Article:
"CropLife" focussing on lifespan determining processes in cereals and grasses addresses a topic of increasing importance for Europe’s agricultural economics and environmental policies. So far, lifespan control and senescence have been intensively studied in the model plant Arabidopsis thaliana. There is an urgent need to transfer and to extend this knowledge by studying true crop plants representative of cereals and grasses, respectively. “CropLife“for the first time brings together the leading European laboratories with expertises in all central aspects of research on lifespan and links them to private partners that breed new cultivars for the future. Despite its paramount importance for plant productivity and quality, the factors determining lifespan are poorly known. The reason is that lifespan is a complex trait requiring combined effort from different disciplines. The objective of this network therefore is to study senescence in a multidisciplinary and intersectoral context. Multidisciplinary research results will be transferred to breeding companies for the development of new varieties with prolonged lifespan. A prerequisite for integration of this trait in future breeding strategies is the training of a new generation of scientists with a novel combination of skills from different disciplines. "CropLife" aims at filling this gap by training researchers who are in the first five years of their career by a structured training programme aimed at developing scientific and complementary skills in a multidisciplinary environment. By involvement of breeding companies running commercial breeding programmes in cereals and/or grasses and by being active in various national and European projects and cooperations, the network ensures that the training quality will be intersectoral providing the recruited researchers with the widest possible employment prospects. It is expected that ”CropLife“ researchers will achieve a supra-disciplinary knowl edge of lifespan control which is becoming a plant research field of increasing agronomic relevance and economic importance. It is the intention of the current proposal to assemble a network of research institutions and breeders in Europe that can meet the challenges of EU plant production. Lifespan control will be established as a novel way for breeding new varieties with improved productivity and enhanced stress resistance. The network will focus on two monocot plants of high agronomic importance which represent two contrasting life histories (annual, perennial):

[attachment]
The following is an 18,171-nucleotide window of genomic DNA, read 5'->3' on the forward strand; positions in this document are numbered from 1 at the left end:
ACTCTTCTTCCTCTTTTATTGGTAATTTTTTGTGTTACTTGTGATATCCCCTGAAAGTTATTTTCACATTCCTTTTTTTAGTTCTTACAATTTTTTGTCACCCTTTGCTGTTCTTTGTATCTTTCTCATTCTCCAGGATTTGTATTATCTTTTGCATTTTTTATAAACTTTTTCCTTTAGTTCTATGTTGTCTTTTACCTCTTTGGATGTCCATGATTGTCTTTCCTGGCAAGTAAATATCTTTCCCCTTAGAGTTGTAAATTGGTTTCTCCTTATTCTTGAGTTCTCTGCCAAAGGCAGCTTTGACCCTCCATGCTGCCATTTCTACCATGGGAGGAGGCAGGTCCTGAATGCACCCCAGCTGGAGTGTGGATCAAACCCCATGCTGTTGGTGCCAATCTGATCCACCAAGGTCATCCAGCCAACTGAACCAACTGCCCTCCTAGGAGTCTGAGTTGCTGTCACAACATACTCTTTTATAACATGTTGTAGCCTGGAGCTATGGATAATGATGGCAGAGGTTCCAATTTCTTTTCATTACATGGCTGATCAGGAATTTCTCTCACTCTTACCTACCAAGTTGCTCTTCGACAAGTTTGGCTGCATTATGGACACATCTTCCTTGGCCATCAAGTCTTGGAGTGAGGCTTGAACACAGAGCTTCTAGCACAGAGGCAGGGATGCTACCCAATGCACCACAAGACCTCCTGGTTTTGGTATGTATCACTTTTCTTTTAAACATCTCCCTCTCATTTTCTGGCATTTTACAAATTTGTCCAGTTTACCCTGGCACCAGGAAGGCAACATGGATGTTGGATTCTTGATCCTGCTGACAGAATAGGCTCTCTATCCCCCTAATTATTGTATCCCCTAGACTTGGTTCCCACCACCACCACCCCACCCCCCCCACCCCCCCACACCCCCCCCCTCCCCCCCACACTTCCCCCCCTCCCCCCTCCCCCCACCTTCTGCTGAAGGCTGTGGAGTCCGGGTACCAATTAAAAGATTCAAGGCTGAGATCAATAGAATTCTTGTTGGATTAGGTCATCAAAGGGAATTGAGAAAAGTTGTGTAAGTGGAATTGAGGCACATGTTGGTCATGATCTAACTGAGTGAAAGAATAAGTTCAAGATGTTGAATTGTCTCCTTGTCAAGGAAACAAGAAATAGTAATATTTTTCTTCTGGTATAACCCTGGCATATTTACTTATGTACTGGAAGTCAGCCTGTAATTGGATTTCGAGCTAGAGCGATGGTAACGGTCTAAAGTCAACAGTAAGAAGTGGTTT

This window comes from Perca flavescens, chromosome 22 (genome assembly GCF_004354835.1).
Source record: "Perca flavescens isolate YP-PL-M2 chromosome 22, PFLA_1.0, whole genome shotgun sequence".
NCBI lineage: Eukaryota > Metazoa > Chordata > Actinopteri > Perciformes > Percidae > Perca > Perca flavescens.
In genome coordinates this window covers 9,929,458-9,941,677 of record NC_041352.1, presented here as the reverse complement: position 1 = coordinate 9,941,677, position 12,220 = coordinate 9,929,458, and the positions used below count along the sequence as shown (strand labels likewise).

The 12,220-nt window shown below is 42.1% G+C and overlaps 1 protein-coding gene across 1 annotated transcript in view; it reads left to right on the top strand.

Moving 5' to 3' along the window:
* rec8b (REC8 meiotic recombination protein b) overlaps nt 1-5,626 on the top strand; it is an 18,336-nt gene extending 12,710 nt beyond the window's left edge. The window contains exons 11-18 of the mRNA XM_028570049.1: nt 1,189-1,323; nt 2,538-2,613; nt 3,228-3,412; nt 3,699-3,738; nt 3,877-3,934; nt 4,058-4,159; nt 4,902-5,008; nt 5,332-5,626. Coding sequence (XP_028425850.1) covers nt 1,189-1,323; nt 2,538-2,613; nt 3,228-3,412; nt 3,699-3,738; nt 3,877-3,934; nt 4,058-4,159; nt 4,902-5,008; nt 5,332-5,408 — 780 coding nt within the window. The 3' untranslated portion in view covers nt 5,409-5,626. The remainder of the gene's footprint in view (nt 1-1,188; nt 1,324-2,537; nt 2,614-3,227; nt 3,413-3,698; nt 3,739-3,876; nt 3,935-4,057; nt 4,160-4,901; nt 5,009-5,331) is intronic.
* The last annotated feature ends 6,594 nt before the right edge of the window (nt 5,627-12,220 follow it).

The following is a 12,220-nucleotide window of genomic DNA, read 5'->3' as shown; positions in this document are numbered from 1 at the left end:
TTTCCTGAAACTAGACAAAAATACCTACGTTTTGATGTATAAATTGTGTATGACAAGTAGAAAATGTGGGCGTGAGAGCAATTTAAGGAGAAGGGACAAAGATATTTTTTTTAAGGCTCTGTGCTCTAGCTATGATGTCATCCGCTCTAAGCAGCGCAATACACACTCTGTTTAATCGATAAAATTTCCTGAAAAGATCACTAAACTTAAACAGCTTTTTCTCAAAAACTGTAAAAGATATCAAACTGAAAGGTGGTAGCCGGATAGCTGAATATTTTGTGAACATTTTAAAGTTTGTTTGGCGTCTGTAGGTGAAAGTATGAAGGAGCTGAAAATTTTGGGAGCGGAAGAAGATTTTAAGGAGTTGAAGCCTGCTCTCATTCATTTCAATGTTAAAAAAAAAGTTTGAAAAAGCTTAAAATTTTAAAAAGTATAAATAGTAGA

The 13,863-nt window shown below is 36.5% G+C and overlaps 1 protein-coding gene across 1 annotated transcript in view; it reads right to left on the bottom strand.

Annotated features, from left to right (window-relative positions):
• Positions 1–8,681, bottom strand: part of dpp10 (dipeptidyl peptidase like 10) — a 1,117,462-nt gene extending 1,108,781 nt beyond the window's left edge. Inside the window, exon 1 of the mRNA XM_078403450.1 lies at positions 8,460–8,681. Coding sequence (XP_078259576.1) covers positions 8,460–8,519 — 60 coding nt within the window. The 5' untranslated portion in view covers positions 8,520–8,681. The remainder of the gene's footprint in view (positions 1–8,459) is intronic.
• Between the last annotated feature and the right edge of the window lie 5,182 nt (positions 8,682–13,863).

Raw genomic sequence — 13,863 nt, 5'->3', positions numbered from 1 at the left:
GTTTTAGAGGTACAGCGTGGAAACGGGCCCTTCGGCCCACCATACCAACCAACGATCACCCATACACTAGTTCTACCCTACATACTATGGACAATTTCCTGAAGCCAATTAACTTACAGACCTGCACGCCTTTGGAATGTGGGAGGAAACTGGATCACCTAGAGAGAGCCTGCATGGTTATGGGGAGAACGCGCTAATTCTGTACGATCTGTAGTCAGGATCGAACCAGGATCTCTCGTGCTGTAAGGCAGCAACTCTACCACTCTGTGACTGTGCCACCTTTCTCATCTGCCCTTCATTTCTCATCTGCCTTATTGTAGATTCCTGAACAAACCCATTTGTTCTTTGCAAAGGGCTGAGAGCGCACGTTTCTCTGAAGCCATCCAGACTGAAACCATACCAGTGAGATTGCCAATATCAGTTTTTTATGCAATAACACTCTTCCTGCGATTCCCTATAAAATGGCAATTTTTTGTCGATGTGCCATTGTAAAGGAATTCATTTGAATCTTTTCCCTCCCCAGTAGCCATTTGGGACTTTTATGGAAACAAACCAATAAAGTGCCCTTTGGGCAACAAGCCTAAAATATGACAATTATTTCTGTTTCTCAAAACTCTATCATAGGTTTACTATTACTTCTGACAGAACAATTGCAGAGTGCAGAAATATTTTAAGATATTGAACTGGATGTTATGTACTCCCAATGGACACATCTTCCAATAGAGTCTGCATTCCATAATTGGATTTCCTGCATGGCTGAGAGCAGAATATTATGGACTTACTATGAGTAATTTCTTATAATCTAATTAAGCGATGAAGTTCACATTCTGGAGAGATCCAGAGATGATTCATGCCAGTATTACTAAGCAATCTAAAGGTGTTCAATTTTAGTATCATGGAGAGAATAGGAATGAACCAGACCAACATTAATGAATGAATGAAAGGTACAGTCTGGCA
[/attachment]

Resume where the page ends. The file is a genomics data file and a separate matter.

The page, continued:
Hordeum vulgare L. (barley) is an annual small-grained cereal which has been inten sively studied at the biochemical level and which can be transformed efficiently for functional testing of genes. Currently, its genome is being sequenced by the Interna tional Barley Sequencing Consortium (IBSC, http://www.barleygenome.org).
   
  Lolium perenne L. (perennial ryegrass) is a perennial forage and amenity grass which has been subject to extensive genetic analyses including detailed analysis of staygreen mutants. Use of New Generation Sequence technologies has led to the recent initiation of Lolium genome sequencing projects.
   

In both species the photosynthetic duration of the leaves and the efficiency of remobilisation are major determinants of productivity. The approaches and results of leaf longevity studies will be shared in the network. While in annuals the photosynthetic duration determines the life span of the whole plant, in perennials remobilisation and seed development might be impor tant for usage as bioenergy crops while persistence of vegetative parts might be a more important determinant for productivity of grasses. A comprehensive understanding of lifespan control and its impact on the two different whole-plant life histories is required for breeding approaches aimed at enhancing productivity.